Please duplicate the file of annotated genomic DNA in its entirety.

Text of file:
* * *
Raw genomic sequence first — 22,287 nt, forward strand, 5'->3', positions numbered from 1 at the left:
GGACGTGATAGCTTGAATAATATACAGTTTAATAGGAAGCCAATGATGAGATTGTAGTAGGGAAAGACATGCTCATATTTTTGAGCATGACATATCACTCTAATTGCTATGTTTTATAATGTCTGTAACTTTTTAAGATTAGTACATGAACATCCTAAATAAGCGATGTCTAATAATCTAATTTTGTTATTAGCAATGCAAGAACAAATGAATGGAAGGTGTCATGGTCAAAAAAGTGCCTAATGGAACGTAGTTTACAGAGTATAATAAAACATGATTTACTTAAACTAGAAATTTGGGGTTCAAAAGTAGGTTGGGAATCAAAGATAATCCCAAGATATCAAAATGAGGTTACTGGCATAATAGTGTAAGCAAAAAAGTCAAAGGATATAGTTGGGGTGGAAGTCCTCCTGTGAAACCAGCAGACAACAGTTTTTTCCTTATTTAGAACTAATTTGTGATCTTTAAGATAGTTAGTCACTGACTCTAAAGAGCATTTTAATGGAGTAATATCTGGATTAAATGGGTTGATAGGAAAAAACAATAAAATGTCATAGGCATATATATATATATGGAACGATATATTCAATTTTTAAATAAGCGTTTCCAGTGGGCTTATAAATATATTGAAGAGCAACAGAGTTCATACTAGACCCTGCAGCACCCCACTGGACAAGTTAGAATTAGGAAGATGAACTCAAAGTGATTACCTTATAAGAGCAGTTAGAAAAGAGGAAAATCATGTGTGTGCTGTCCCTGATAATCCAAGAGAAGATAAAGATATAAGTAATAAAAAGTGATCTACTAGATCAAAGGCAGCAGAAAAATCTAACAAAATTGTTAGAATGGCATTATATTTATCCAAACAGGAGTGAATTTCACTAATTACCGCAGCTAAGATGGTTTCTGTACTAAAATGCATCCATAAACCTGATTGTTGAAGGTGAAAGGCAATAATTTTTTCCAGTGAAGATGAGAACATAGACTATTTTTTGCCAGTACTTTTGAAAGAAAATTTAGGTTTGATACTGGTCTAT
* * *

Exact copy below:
Raw genomic sequence first — 22,287 nt, forward strand, 5'->3', positions numbered from 1 at the left:
GGACGTGATAGCTTGAATAATATACAGTTTAATAGGAAGCCAATGATGAGATTGTAGTAGGGAAAGACATGCTCATATTTTTGAGCATGACATATCACTCTAATTGCTATGTTTTATAATGTCTGTAACTTTTTAAGATTAGTACATGAACATCCTAAATAAGCGATGTCTAATAATCTAATTTTGTTATTAGCAATGCAAGAACAAATGAATGGAAGGTGTCATGGTCAAAAAAGTGCCTAATGGAACGTAGTTTACAGAGTATAATAAAACATGATTTACTTAAACTAGAAATTTGGGGTTCAAAAGTAGGTTGGGAATCAAAGATAATCCCAAGATATCAAAATGAGGTTACTGGCATAATAGTGTAAGCAAAAAAGTCAAAGGATATAGTTGGGGTGGAAGTCCTCCTGTGAAACCAGCAGACAACAGTTTTTTCCTTATTTAGAACTAATTTGTGATCTTTAAGATAGTTAGTCACTGACTCTAAAGAGCATTTTAATGGAGTAATATCTGGATTAAATGGGTTGATAGGAAAAAACAATAAAATGTCATAGGCATATATATATATATGGAACGATATATTCAATTTTTAAATAAGCGTTTCCAGTGGGCTTATAAATATATTGAAGAGCAACAGAGTTCATACTAGACCCTGCAGCACCCCACTGGACAAGTTAGAATTAGGAAGATGAACTCAAAGTGATTACCTTATAAGAGCAGTTAGAAAAGAGGAAAATCATGTGTGTGCTGTCCCTGATAATCCAAGAGAAGATAAAGATATAAGTAATAAAAAGTGATCTACTAGATCAAAGGCAGCAGAAAAATCTAACAAAATTGTTAGAATGGCATTATATTTATCCAAACAGGAGTGAATTTCACTAATTACCGCAGCTAAGATGGTTTCTGTACTAAAATGCATCCATAAACCTGATTGTTGAAGGTGAAAGGCAATAATTTTTTCCAGTGAAGATGAGAACATAGACTATTTTTTGCCAGTACTTTTGAAAGAAAATTTAGGTTTGATACTGGTCTAT